The State Department and the Pentagon are looking into allegations that U.S. military hardware, sold to Saudi Arabia and the UAE, has ended up in the wrong hands in Yemeni civil war.
The State Department has already sent questions to both of its allies over these allegations but has received “insufficient responses” to the questions on whether either the Saudis or UAE, or perhaps both, allowed U.S combat gear, that had been sold to them, to end up in the wrong hands.
This ongoing probe centers mainly around MRAP armored vehicles (Mine-Resistant Ambush Protected vehicles). The MRAPs were sold to the UAE and Saudi Arabia and then somehow were transferred to the very enemies of the forces that the U.S. is supporting in the civil war — in some cases, including al Qaeda-linked fighters and Iranian-backed Houthi rebels.
If true, this is a clear violation of the agreements Washington has with both the Saudis and Emiratis. However, Col. Turki Al-Maliki, a spokesman for the Saudi-led coalition in Yemen responded to the State Department’s claim stating that “all required information (is) available.”
The Emiratis released a statement saying that in no instances was any U.S.-made gear used without direct UAE oversight but admitted that four vehicles were captured by enemy forces.
Meanwhile, Senator Elizabeth Warren (D-MA) pressed the State Department for answers. She has made two requests in 2019 demanding answers to whether U.S.-made military weapons were ending up in the wrong hands in Yemen.
“The latest report underscores the need for concrete answers to my initial inquiry, highlights the importance of preventing unauthorized access, unauthorized transfers, or other violations of end-user agreements by foreign governments, and raises legitimate questions about whether it is in America’s interest to continue selling arms and other military hardware to the Saudi and UAE governments,” Warren wrote.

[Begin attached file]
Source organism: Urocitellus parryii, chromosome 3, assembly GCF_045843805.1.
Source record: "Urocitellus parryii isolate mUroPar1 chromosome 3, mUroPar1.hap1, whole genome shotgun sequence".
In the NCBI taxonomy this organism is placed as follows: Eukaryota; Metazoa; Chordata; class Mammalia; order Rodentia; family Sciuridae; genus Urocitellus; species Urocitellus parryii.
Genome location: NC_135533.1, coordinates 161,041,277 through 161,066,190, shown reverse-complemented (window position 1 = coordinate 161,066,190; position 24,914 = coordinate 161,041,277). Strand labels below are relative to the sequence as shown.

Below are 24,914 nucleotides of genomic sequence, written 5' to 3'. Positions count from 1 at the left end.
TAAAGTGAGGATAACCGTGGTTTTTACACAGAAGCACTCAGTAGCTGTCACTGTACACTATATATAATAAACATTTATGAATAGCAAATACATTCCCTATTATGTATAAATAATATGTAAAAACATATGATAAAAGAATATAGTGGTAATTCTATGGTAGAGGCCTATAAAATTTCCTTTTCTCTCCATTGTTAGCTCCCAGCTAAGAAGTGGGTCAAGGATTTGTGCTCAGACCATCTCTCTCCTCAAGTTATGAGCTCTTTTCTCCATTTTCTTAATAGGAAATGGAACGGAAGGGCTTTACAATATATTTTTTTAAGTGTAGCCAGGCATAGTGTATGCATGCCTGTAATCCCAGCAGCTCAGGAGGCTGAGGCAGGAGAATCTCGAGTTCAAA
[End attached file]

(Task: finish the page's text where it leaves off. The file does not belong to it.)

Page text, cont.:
The State Department answered Warren with a letter of their own saying, “the Department of State takes these allegations very seriously and is working closely with partner nations to determine whether there were any such unauthorized transfers.” The letter was written by Assistant Secretary of State for Legislative Affairs Mary Elizabeth Taylor.
Warren, a 2020 Presidential hopeful, has been an outspoken critic of the U.S. support for the Saudi-led coalition in Yemen. And in Congress, Democrats have successfully pushed resolutions to end U.S. support and block a package of emergency arms sales that the Trump administration had approved for Saudi Arabia to continue fighting in Yemen.
According to a CNN report earlier this year, the Saudis, who began this coalition against the Iranian-backed Houthi rebels in 2015, are using the U.S.-manufactured military gear to buy the loyalties of local militias or tribes that support the Saudi side of the conflict.
Handing off U.S military hardware to third parties is in direct violation of the agreement Washington has with its partners in the region. By receiving U.S. weapons, the Saudis and the Emiratis are legally obligated to obey the end-use requirements that prohibit the transferring of any equipment to third parties without the prior authorization of the U.S. government. This authorization was never obtained from Washington.
And by having the Iranian-proxy Houthi rebels being in possession of these MRAPs, they have turned over the technology to Iran which already stated that they’re “are assessing U.S. military technology very closely.” This would allow them to probe for weaknesses in the vehicles or to reverse engineer them.
Back in 2017, Mohammed Ali al-Houthi, the de facto rebel leader, was filmed by television cameras proudly sitting behind the wheel of an MRAP in Sanaa.
Despite a peace deal signed on October 31, the fighting in Yemen continues. Over 100,000 people have been killed since 2015 and over three-quarters of the population (22 million) are in dire need of humanitarian assistance.
If you enjoyed this article, please consider supporting our Veteran Editorial by becoming a SOFREP subscriber. Click here to get 3 months of full ad-free access for only $1